Saturday, December 04, 2010

Return Engagement

A week from today I leave Olympia for a month-long trip to Vietnam, my first visit to that country there since I participated in what I call the Seminar in Applied Foreign Policy* . For two of those weeks I will be a volunteer instructor in the English language program at Da Nang University. The remaining two weeks will be touring and exploring: Maggie and I will spend our first week south and east of Ho Chi Minh City and our last week in and around Hanoi.

My primary purpose is the volunteer work. The litter that my unit left in the jungles of Binh Thuy and Long Kanh provinces in 1971 led me even then to think that I should come back and pick up the trash, much like Arlo Guthrie’s restitution for the crime of littering as described in “Alice’s Restaurant”. American crimes in Vietnam were greater than littering but littering was one that I personally committed so the idea was always at the back of my mind although it was hardly more than an ironic comment on a tragic war. And, like my experience in that war, it was something that I could put aside as I returned to civilian life and its many mundane distractions.

My 2002 Appalachian Trail thru hike changed that. Walking, usually solo, for eight hours a day gave me a lot of time to think without the distractions of daily life that kept Vietnam more or less in the background. Carrying a pack through the woods every day brought that background front and center. On the trail in 2002 and again in 2005 I came to a fuller understanding of myself and my actions in that war.

Part of that understanding is the memory of wanting “pick up the trash”, to make some sort of restitution. I’m at a point in life where I very much need to do those things I’ve always thought about doing so I began casting about for volunteer opportunities in Vietnam earlier this year. The trash is long gone and I’m not qualified to remove unexploded ordnance (which is not) but I found the English language opportunity through veterans who have made their own return trips.

This trip is many things to me: restitution, healing, learning and adventure. It won’t change my previous experience but it will add new ones and add to my understanding of a nation where I lived for an entire year but experienced only as a foreign occupier. I came away from that experience with high regard for the Vietnamese, for the determination and nationalism of the North and the endurance and enterprise of the South. In 1971 I engaged the Vietnamese (all of them) as The Enemy but also learned to see them as people. This time around they and I will engage as people. That’s always the best part of any adventure.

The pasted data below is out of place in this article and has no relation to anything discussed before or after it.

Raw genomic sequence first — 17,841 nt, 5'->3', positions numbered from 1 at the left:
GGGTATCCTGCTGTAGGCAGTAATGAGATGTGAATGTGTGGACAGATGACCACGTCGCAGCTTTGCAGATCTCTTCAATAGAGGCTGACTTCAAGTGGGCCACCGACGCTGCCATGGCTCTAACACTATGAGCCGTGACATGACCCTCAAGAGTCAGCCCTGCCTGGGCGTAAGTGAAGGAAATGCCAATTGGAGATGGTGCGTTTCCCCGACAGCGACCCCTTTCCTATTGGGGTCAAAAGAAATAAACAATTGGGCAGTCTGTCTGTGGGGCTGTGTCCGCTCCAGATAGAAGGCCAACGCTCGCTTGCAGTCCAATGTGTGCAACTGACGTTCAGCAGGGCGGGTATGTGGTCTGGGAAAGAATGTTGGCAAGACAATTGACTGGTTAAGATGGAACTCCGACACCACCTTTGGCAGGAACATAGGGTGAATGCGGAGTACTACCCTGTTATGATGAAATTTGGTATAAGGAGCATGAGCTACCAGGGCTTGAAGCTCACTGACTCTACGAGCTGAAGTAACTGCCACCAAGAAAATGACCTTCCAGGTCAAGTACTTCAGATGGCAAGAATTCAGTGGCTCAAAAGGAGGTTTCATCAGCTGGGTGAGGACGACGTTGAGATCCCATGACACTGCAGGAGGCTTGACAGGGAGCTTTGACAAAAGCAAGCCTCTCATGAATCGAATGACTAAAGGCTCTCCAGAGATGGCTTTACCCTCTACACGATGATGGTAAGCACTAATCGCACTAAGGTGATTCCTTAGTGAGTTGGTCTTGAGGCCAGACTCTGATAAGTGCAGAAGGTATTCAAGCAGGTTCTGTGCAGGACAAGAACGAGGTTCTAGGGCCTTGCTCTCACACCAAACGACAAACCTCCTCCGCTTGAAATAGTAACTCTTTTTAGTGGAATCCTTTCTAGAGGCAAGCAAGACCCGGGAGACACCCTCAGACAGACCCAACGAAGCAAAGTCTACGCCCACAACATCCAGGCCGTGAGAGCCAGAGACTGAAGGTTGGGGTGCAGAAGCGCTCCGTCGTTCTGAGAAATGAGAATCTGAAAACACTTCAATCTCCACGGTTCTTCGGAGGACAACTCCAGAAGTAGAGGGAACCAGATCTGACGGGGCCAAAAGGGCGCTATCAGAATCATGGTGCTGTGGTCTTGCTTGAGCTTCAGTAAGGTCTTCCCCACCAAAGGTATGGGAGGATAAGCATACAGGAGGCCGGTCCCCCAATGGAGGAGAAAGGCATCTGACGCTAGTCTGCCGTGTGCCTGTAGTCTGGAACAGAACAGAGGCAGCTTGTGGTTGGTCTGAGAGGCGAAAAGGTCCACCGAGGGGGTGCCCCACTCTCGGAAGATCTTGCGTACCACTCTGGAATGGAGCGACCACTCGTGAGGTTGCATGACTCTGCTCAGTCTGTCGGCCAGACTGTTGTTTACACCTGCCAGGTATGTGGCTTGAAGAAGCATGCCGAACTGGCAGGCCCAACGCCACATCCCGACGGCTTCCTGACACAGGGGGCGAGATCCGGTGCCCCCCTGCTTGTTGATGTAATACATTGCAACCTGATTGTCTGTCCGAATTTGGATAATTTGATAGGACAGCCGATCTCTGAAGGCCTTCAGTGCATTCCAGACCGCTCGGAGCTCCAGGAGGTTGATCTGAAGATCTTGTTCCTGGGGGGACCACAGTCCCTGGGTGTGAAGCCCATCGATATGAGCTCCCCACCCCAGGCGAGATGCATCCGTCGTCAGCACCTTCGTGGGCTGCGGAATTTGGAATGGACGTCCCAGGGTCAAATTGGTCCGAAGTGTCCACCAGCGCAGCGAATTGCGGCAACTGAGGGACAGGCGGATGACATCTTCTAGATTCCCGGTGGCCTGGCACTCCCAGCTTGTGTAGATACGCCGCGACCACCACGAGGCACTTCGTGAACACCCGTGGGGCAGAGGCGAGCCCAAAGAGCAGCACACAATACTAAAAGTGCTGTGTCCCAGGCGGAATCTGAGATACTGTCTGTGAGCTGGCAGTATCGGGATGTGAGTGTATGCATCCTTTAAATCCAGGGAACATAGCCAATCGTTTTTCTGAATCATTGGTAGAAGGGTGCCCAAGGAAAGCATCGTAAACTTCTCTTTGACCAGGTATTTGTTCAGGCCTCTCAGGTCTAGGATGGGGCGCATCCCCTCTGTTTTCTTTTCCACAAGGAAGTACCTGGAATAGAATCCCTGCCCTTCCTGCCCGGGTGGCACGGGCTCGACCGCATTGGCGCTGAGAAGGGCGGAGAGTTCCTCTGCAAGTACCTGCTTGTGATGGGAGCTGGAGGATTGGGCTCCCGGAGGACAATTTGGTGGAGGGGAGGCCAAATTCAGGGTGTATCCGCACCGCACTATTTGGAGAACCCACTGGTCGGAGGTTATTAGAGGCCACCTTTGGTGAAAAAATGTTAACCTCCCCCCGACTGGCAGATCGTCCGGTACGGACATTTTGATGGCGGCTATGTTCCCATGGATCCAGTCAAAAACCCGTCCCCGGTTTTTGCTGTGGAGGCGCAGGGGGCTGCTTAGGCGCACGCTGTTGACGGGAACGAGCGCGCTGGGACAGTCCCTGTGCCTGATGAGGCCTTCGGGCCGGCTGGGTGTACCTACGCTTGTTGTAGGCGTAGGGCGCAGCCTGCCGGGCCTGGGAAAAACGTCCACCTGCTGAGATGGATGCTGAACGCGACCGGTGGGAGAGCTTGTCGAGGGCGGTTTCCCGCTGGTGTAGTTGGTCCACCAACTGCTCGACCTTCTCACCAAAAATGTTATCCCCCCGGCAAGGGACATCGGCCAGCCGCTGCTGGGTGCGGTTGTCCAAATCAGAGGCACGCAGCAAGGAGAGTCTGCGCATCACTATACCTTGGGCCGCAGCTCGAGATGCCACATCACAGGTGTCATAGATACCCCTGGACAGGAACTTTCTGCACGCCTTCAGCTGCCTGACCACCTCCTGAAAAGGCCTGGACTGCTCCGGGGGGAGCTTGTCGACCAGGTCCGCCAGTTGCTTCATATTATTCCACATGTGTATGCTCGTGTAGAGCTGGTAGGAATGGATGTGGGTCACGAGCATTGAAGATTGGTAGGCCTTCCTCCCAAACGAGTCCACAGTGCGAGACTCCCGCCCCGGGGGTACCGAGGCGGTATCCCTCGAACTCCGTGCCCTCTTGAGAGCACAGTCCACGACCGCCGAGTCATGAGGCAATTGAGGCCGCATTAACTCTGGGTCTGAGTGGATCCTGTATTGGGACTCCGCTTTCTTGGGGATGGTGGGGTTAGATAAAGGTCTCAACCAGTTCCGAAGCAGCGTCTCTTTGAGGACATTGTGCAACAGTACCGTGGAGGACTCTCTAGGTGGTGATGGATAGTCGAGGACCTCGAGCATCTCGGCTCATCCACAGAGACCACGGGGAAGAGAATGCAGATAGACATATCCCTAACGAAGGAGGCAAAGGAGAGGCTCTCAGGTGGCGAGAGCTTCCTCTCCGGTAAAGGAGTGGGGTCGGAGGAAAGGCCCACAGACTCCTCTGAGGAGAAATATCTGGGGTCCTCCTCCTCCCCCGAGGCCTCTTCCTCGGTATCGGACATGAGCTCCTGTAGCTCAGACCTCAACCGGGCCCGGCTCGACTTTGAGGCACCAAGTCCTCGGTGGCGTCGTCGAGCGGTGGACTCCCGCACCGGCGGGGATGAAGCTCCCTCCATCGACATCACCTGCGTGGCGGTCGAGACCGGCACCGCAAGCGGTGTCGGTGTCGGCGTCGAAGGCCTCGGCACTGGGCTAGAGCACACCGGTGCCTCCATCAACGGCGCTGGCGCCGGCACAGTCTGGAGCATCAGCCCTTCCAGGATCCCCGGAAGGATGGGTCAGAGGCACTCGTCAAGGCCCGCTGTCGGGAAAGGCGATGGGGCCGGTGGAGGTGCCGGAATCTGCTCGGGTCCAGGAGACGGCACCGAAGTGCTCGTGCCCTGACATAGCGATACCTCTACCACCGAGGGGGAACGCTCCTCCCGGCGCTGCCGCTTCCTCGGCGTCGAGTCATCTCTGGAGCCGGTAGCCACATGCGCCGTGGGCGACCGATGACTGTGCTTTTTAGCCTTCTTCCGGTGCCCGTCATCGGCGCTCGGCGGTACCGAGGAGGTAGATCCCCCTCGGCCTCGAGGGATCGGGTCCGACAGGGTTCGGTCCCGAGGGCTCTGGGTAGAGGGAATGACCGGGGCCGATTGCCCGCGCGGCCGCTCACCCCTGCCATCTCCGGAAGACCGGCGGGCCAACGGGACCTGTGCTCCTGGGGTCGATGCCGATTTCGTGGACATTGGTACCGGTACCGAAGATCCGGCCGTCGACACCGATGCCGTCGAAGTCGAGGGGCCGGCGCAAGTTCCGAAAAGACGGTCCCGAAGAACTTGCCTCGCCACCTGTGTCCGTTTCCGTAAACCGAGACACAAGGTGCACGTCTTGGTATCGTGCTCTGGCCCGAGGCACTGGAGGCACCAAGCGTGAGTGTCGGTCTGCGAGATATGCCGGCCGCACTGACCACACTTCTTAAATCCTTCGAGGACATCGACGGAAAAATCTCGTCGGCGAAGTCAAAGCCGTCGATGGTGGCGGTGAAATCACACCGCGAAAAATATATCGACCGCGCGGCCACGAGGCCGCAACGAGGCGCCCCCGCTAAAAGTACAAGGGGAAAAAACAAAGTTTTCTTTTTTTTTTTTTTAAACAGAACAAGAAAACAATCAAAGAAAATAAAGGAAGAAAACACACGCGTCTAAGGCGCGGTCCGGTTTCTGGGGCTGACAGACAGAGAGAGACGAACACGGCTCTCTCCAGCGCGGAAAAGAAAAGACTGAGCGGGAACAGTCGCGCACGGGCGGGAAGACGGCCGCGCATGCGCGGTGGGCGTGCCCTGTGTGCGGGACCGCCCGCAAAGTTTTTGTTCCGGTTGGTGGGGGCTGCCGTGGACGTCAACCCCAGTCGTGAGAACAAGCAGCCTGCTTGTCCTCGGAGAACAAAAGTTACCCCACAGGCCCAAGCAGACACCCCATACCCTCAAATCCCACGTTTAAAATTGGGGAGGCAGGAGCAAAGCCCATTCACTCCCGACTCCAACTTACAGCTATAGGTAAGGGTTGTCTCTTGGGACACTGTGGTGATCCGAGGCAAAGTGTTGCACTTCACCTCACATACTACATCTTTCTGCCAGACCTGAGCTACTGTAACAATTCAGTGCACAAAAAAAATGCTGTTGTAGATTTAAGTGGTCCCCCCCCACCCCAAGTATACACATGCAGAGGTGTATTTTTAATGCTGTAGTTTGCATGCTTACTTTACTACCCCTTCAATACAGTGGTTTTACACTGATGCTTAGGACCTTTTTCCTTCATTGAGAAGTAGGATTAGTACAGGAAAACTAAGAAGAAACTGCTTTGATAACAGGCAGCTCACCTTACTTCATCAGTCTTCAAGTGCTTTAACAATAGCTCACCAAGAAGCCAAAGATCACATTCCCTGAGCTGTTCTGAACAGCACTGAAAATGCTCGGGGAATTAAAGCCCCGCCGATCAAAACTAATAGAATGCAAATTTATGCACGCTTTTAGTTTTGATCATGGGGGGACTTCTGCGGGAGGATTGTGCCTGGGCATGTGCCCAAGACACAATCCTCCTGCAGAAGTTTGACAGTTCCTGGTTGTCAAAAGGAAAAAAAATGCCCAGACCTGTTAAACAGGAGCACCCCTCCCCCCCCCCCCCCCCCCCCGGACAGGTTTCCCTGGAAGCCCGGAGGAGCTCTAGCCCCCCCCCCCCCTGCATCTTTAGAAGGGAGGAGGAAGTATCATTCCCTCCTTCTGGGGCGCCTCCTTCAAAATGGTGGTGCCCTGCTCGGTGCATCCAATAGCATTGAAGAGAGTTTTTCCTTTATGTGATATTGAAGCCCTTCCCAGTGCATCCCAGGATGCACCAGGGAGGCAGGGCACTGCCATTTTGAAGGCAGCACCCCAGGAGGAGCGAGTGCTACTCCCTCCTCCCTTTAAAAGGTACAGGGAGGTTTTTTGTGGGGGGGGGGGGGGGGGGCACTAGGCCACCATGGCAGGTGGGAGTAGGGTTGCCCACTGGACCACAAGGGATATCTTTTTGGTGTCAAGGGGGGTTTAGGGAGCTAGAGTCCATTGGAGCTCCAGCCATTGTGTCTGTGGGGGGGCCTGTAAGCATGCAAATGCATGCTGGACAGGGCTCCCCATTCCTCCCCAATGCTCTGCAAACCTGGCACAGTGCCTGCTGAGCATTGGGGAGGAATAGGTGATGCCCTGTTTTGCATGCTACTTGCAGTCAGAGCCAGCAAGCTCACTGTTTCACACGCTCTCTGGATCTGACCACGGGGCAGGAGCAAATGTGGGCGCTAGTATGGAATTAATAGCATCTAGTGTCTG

My travel plans mean that after the coming week, this humble blog will likely be very quiet until maybe mid-January. I will not be traveling with a computer or wireless device. My access to the internet will be episodic. I will keep a journal of the trip and will photograph with a point-and-shoot digital camera for the record and my twin lens Yashica for art. I’ll have plenty to write about and show after the fact if not during.

* Also known as the Southeast Asia War Games. We placed second.

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Sunday, November 28, 2010

Chalmers Johnson (1931-2010)

Historian and analyst Chalmers Johnson died November 20. He was an astute and informed critic of American imperial power. Dr. Johnson came by his knowledge first hand, as an analyst for the CIA and supporter of the Vietnam War. Unlike many of his colleagues, he learned from his experience and turned his talents to understanding and exposing the impact of America's national security state. His 2000 book, Blowback: the Costs and Consequences of American Empire,widely ignored when published, became a best-seller in the wake of September 11, 2001. Johnson was one of the few who could explain the logic and inevitability of the attack.

Much of what I've read of Chalmers Johnson I've read at TomDispatch. TomDispatch published Roberts' last article in August of this year. He was as sharp and incisive three months prior to his death as he was in 2000: